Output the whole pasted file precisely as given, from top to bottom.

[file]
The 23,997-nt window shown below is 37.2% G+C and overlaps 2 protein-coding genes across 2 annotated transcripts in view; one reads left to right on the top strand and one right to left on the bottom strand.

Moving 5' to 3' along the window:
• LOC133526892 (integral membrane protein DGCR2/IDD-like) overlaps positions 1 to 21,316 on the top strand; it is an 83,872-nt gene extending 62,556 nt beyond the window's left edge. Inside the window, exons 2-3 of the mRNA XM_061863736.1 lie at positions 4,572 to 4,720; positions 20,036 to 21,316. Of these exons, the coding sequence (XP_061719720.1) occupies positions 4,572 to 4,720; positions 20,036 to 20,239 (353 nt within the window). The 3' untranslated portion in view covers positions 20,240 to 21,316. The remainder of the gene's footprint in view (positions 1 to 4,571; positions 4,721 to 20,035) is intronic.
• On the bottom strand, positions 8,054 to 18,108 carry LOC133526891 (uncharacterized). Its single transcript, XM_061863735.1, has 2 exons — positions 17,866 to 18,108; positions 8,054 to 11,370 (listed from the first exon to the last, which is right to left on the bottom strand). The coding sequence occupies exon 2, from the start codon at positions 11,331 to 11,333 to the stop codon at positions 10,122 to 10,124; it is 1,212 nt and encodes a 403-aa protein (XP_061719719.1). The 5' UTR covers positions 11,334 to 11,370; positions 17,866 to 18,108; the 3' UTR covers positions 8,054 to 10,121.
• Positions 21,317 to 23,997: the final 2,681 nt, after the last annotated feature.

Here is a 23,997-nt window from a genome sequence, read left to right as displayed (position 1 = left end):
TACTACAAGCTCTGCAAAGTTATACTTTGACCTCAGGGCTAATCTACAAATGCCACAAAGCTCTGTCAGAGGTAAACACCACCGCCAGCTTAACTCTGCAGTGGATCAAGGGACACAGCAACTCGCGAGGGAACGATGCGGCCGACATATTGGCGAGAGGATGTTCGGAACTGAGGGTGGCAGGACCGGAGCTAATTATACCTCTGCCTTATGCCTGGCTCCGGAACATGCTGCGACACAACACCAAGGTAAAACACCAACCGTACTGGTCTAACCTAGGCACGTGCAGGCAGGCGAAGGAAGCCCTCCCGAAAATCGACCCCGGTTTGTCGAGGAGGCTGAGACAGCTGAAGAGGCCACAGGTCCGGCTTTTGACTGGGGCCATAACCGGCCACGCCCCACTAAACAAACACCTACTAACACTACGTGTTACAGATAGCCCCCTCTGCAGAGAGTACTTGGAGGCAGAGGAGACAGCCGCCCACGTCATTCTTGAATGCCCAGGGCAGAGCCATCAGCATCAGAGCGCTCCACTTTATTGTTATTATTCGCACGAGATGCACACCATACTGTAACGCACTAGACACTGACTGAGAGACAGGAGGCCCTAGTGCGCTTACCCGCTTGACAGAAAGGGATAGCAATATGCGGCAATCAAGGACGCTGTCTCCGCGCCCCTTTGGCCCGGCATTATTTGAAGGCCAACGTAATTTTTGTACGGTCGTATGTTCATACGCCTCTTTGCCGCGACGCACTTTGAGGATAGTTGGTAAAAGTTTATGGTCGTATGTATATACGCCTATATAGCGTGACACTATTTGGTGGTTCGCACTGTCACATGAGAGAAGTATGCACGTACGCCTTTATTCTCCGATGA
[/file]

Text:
The 23,997-nt window shown below is 37.2% G+C and overlaps 2 protein-coding genes across 2 annotated transcripts in view; one reads left to right on the top strand and one right to left on the bottom strand.

Moving 5' to 3' along the window:
• LOC133526892 (integral membrane protein DGCR2/IDD-like) overlaps positions 1 to 21,316 on the top strand; it is an 83,872-nt gene extending 62,556 nt beyond the window's left edge. Inside the window, exons 2-3 of the mRNA XM_061863736.1 lie at positions 4,572 to 4,720; positions 20,036 to 21,316. Of these exons, the coding sequence (XP_061719720.1) occupies positions 4,572 to 4,720; positions 20,036 to 20,239 (353 nt within the window). The 3' untranslated portion in view covers positions 20,240 to 21,316. The remainder of the gene's footprint in view (positions 1 to 4,571; positions 4,721 to 20,035) is intronic.
• On the bottom strand, positions 8,054 to 18,108 carry LOC133526891 (uncharacterized). Its single transcript, XM_061863735.1, has 2 exons — positions 17,866 to 18,108; positions 8,054 to 11,370 (listed from the first exon to the last, which is right to left on the bottom strand). The coding sequence occupies exon 2, from the start codon at positions 11,331 to 11,333 to the stop codon at positions 10,122 to 10,124; it is 1,212 nt and encodes a 403-aa protein (XP_061719719.1). The 5' UTR covers positions 11,334 to 11,370; positions 17,866 to 18,108; the 3' UTR covers positions 8,054 to 10,121.
• Positions 21,317 to 23,997: the final 2,681 nt, after the last annotated feature.

Here is a 23,997-nt window from a genome sequence, read left to right as displayed (position 1 = left end):
TACTACAAGCTCTGCAAAGTTATACTTTGACCTCAGGGCTAATCTACAAATGCCACAAAGCTCTGTCAGAGGTAAACACCACCGCCAGCTTAACTCTGCAGTGGATCAAGGGACACAGCAACTCGCGAGGGAACGATGCGGCCGACATATTGGCGAGAGGATGTTCGGAACTGAGGGTGGCAGGACCGGAGCTAATTATACCTCTGCCTTATGCCTGGCTCCGGAACATGCTGCGACACAACACCAAGGTAAAACACCAACCGTACTGGTCTAACCTAGGCACGTGCAGGCAGGCGAAGGAAGCCCTCCCGAAAATCGACCCCGGTTTGTCGAGGAGGCTGAGACAGCTGAAGAGGCCACAGGTCCGGCTTTTGACTGGGGCCATAACCGGCCACGCCCCACTAAACAAACACCTACTAACACTACGTGTTACAGATAGCCCCCTCTGCAGAGAGTACTTGGAGGCAGAGGAGACAGCCGCCCACGTCATTCTTGAATGCCCAGGGCAGAGCCATCAGCATCAGAGCGCTCCACTTTATTGTTATTATTCGCACGAGATGCACACCATACTGTAACGCACTAGACACTGACTGAGAGACAGGAGGCCCTAGTGCGCTTACCCGCTTGACAGAAAGGGATAGCAATATGCGGCAATCAAGGACGCTGTCTCCGCGCCCCTTTGGCCCGGCATTATTTGAAGGCCAACGTAATTTTTGTACGGTCGTATGTTCATACGCCTCTTTGCCGCGACGCACTTTGAGGATAGTTGGTAAAAGTTTATGGTCGTATGTATATACGCCTATATAGCGTGACACTATTTGGTGGTTCGCACTGTCACATGAGAGAAGTATGCACGTACGCCTTTATTCTCCGATGA